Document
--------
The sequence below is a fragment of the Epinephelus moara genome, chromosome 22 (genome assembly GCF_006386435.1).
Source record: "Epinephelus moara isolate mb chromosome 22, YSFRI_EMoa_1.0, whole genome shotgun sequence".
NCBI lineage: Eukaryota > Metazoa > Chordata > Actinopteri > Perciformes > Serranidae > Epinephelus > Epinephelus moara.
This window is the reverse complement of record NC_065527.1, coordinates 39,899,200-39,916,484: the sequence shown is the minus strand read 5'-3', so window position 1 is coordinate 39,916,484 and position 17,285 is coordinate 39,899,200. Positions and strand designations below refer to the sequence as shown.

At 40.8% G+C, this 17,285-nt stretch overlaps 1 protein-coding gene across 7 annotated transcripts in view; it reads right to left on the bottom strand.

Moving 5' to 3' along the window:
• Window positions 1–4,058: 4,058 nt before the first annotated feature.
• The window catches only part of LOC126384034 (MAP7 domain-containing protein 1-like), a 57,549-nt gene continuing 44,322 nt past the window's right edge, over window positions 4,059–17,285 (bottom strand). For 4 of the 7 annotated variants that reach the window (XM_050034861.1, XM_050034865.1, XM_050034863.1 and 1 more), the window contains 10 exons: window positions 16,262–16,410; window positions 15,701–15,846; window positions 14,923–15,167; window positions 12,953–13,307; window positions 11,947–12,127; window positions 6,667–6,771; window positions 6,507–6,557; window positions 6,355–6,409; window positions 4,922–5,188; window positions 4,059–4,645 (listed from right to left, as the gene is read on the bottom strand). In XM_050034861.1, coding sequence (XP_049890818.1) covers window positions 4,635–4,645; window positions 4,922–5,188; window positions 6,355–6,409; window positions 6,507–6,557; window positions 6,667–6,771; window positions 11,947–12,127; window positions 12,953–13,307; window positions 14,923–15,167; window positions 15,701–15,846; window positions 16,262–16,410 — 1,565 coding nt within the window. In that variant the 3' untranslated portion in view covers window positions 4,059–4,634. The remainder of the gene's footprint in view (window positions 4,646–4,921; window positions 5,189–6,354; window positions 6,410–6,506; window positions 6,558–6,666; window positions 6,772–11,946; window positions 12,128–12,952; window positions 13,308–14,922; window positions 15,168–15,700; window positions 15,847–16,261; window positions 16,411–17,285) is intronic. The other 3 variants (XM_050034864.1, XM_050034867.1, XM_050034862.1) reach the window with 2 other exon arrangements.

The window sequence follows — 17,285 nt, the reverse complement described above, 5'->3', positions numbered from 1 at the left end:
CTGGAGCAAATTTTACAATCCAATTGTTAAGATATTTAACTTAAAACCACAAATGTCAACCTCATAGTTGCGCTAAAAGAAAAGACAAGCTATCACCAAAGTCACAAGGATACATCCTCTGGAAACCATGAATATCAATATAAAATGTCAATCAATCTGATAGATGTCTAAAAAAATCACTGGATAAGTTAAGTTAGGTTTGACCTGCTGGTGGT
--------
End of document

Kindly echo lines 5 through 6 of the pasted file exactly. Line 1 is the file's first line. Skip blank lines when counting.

At 40.8% G+C, this 17,285-nt stretch overlaps 1 protein-coding gene across 7 annotated transcripts in view; it reads right to left on the bottom strand.

Moving 5' to 3' along the window: